3. Mobile-Friendly Layout

Mobile devices (excluding tablets) accounted for 54 percent of global website traffic in the second quarter of 2021. As more individuals use their phones as their major source of web access, this tendency will only grow. As a result, a mobile-friendly style is essential in current web design. 85 percent of adults believe that a company’s website should be as excellent as or better than its desktop website when viewed on a mobile device. That implies that any website that does not adopt responsive design will provide a poor user experience, resulting in a loss of traffic, income, and credibility. And your website should deliver the same experience regardless of user device type. Practically, a mobile-friendly layout should allow website elements like images, text and user interfaces (UI) to automatically rescale and resize depending on the device used to access the website.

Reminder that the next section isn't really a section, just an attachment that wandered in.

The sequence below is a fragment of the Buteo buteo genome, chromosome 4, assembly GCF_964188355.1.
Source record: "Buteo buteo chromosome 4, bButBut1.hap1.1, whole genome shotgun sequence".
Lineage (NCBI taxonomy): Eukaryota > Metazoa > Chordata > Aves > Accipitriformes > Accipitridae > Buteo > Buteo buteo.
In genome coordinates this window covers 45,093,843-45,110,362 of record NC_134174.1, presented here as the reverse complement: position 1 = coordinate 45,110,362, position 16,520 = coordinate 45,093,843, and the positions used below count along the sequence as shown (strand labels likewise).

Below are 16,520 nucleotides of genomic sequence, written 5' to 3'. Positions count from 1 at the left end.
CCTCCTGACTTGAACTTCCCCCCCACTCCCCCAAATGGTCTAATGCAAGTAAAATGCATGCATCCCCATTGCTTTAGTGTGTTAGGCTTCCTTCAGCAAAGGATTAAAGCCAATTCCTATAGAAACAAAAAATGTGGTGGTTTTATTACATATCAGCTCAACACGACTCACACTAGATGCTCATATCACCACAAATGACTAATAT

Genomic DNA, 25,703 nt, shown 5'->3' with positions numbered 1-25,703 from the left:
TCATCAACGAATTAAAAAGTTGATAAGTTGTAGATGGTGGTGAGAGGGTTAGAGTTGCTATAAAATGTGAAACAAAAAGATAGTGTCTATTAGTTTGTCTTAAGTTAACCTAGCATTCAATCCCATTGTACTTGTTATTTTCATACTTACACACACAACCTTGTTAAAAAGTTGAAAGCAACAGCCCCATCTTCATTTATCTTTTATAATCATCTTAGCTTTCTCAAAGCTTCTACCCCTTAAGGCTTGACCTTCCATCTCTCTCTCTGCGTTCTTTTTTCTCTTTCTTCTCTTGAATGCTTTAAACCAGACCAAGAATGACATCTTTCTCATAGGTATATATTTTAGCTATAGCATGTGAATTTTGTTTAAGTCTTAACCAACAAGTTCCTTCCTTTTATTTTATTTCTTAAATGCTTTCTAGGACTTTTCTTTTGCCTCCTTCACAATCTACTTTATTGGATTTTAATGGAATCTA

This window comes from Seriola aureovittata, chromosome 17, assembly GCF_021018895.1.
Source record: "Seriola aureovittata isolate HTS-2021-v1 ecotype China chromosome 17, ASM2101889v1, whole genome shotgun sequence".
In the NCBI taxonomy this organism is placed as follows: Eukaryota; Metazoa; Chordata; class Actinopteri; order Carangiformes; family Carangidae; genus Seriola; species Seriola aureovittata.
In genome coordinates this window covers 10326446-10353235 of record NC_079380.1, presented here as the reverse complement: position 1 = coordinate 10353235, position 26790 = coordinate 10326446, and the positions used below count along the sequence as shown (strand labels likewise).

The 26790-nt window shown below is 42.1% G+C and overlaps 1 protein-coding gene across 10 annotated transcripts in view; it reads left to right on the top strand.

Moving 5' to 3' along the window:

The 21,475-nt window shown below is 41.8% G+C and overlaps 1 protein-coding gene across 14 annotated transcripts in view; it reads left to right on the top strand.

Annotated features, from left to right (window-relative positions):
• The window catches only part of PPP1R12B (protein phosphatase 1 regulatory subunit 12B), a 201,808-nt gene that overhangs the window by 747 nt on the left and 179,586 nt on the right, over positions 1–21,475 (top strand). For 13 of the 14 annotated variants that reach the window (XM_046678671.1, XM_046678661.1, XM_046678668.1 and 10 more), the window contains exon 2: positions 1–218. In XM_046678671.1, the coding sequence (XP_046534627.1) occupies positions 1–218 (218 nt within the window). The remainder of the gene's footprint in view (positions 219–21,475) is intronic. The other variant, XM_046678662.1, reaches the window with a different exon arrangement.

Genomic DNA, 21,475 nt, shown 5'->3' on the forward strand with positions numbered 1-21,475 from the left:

4. Speed Optimization

The bounce rate for web pages that load in less than five seconds is 38%. Conversion rates would decline by 7% if a load time is delayed by 100 milliseconds. As a result, optimizing all parts of your site for speed is crucial in order to shorten the time between click and content. Practically, it means websites are expected to load immediately, for example, optimizing all images to balance image quality and file size, using compression to keep files smaller and minimising HTTP requests in Chrome’s Developer Tools.